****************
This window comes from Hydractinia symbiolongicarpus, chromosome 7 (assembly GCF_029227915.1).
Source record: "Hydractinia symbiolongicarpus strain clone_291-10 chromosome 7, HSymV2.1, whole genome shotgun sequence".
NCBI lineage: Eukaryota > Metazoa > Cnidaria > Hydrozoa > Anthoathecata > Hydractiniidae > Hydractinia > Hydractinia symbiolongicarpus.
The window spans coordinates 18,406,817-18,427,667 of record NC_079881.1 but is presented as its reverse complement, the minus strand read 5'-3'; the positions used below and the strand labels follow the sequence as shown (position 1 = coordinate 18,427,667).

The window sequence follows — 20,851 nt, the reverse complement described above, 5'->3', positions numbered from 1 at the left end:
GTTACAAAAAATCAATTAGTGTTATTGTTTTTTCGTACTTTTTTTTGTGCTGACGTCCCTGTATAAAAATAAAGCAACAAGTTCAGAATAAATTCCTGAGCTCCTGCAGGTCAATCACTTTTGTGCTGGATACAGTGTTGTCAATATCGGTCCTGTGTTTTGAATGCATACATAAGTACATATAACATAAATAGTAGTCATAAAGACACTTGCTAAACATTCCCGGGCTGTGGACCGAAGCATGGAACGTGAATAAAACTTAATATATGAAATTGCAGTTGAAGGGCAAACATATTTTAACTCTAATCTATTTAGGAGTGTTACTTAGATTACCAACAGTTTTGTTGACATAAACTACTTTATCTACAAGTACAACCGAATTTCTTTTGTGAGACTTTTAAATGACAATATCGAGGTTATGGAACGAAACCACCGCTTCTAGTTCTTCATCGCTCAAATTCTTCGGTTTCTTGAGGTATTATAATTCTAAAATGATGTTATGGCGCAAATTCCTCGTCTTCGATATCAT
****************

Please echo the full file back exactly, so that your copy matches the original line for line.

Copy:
This window comes from Hydractinia symbiolongicarpus, chromosome 7 (assembly GCF_029227915.1).
Source record: "Hydractinia symbiolongicarpus strain clone_291-10 chromosome 7, HSymV2.1, whole genome shotgun sequence".
NCBI lineage: Eukaryota > Metazoa > Cnidaria > Hydrozoa > Anthoathecata > Hydractiniidae > Hydractinia > Hydractinia symbiolongicarpus.
The window spans coordinates 18,406,817-18,427,667 of record NC_079881.1 but is presented as its reverse complement, the minus strand read 5'-3'; the positions used below and the strand labels follow the sequence as shown (position 1 = coordinate 18,427,667).

The window sequence follows — 20,851 nt, the reverse complement described above, 5'->3', positions numbered from 1 at the left end:
GTTACAAAAAATCAATTAGTGTTATTGTTTTTTCGTACTTTTTTTTGTGCTGACGTCCCTGTATAAAAATAAAGCAACAAGTTCAGAATAAATTCCTGAGCTCCTGCAGGTCAATCACTTTTGTGCTGGATACAGTGTTGTCAATATCGGTCCTGTGTTTTGAATGCATACATAAGTACATATAACATAAATAGTAGTCATAAAGACACTTGCTAAACATTCCCGGGCTGTGGACCGAAGCATGGAACGTGAATAAAACTTAATATATGAAATTGCAGTTGAAGGGCAAACATATTTTAACTCTAATCTATTTAGGAGTGTTACTTAGATTACCAACAGTTTTGTTGACATAAACTACTTTATCTACAAGTACAACCGAATTTCTTTTGTGAGACTTTTAAATGACAATATCGAGGTTATGGAACGAAACCACCGCTTCTAGTTCTTCATCGCTCAAATTCTTCGGTTTCTTGAGGTATTATAATTCTAAAATGATGTTATGGCGCAAATTCCTCGTCTTCGATATCAT